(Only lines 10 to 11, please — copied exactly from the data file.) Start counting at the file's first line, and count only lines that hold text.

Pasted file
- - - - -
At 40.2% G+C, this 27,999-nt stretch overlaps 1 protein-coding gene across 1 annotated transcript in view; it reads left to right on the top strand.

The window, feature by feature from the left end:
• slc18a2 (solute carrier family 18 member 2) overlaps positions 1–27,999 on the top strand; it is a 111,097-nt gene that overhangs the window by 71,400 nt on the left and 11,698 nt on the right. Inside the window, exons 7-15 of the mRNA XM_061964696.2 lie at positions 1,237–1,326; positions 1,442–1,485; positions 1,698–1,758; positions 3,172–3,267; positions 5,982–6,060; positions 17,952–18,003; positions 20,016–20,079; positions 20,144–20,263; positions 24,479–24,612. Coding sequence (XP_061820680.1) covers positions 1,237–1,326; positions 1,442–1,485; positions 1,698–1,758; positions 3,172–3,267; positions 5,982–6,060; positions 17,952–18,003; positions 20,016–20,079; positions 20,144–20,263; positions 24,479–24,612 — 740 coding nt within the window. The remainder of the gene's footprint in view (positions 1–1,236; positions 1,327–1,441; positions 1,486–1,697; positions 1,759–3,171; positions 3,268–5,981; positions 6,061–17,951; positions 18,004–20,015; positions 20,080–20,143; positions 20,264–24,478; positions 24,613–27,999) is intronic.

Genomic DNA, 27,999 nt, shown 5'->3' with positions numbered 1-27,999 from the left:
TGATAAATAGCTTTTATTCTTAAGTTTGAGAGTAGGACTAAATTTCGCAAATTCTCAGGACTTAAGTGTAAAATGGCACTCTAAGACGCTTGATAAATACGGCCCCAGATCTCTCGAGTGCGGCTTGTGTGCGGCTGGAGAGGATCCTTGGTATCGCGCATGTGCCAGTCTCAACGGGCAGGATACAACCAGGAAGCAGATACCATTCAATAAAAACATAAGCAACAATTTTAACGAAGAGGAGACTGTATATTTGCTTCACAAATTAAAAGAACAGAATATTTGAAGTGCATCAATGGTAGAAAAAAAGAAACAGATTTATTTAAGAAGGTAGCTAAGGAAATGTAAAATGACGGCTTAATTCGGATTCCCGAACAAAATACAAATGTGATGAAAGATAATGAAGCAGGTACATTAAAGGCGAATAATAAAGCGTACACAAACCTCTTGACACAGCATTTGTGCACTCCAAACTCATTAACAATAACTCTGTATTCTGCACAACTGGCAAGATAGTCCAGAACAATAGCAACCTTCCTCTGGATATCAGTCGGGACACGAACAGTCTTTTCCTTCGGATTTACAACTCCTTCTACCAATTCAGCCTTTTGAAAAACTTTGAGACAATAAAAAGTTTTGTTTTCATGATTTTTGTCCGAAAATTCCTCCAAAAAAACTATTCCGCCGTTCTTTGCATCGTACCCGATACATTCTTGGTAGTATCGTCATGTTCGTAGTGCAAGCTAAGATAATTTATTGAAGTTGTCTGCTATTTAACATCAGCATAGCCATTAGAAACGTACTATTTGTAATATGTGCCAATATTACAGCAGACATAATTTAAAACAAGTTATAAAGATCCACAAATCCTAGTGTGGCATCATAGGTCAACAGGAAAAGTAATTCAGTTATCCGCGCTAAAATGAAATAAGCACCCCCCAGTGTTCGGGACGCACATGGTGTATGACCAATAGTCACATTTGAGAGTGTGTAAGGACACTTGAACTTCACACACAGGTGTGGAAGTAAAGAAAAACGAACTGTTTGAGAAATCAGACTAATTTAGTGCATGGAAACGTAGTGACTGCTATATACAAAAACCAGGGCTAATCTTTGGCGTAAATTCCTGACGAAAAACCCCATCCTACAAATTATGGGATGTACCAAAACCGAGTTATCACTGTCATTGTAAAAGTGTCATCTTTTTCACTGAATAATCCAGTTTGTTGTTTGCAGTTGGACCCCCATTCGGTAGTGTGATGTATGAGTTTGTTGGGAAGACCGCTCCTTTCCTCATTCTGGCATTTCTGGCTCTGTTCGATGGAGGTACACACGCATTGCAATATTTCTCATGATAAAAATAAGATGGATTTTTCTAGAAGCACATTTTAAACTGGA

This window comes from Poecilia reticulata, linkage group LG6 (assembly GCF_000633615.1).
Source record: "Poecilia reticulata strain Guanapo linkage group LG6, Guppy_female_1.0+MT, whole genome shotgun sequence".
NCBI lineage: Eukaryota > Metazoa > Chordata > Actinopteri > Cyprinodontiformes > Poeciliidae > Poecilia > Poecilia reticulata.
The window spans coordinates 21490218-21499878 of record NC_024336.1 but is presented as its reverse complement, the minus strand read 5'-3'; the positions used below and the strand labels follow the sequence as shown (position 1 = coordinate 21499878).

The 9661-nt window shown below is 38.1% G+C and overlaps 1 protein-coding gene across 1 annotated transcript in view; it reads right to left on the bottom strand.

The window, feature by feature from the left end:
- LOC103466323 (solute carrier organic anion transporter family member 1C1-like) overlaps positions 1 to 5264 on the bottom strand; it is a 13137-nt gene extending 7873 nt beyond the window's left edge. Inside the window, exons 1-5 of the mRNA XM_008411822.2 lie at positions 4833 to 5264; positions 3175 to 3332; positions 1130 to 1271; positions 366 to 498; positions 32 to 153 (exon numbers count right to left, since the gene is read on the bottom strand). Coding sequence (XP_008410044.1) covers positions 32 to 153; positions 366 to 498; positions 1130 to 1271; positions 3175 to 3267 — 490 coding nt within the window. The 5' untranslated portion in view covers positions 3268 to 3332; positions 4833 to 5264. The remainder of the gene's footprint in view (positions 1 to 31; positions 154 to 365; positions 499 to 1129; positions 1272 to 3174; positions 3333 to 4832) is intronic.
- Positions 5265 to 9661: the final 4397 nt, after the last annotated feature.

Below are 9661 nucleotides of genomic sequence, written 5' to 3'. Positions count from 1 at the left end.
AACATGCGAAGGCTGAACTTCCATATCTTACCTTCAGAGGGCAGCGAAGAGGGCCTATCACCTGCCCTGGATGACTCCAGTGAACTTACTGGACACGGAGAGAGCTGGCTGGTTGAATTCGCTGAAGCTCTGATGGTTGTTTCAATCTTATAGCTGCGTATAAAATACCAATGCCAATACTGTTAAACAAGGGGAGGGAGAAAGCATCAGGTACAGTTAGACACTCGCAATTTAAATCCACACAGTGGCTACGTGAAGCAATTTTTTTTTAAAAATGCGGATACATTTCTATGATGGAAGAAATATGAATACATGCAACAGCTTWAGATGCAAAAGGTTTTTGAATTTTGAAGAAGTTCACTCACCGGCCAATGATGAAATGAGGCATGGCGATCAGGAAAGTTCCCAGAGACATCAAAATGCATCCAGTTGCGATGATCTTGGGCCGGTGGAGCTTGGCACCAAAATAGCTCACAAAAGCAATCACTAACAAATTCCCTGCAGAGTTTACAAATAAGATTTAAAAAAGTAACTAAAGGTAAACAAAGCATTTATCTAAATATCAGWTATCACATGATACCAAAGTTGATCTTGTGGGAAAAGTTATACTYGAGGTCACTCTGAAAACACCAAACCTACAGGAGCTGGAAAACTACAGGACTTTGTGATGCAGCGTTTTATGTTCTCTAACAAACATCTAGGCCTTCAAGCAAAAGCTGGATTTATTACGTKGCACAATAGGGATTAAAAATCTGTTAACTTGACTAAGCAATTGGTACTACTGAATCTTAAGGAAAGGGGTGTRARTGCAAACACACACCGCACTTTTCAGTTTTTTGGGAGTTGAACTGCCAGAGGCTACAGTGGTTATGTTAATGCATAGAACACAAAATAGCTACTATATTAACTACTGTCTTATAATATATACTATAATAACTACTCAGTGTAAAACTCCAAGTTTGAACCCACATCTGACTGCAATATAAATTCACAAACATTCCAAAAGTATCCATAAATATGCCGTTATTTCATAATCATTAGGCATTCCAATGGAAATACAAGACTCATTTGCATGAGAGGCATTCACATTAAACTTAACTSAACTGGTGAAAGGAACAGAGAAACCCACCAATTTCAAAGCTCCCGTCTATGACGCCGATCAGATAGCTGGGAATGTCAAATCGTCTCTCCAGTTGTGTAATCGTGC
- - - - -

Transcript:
The 9661-nt window shown below is 38.1% G+C and overlaps 1 protein-coding gene across 1 annotated transcript in view; it reads right to left on the bottom strand.

The window, feature by feature from the left end: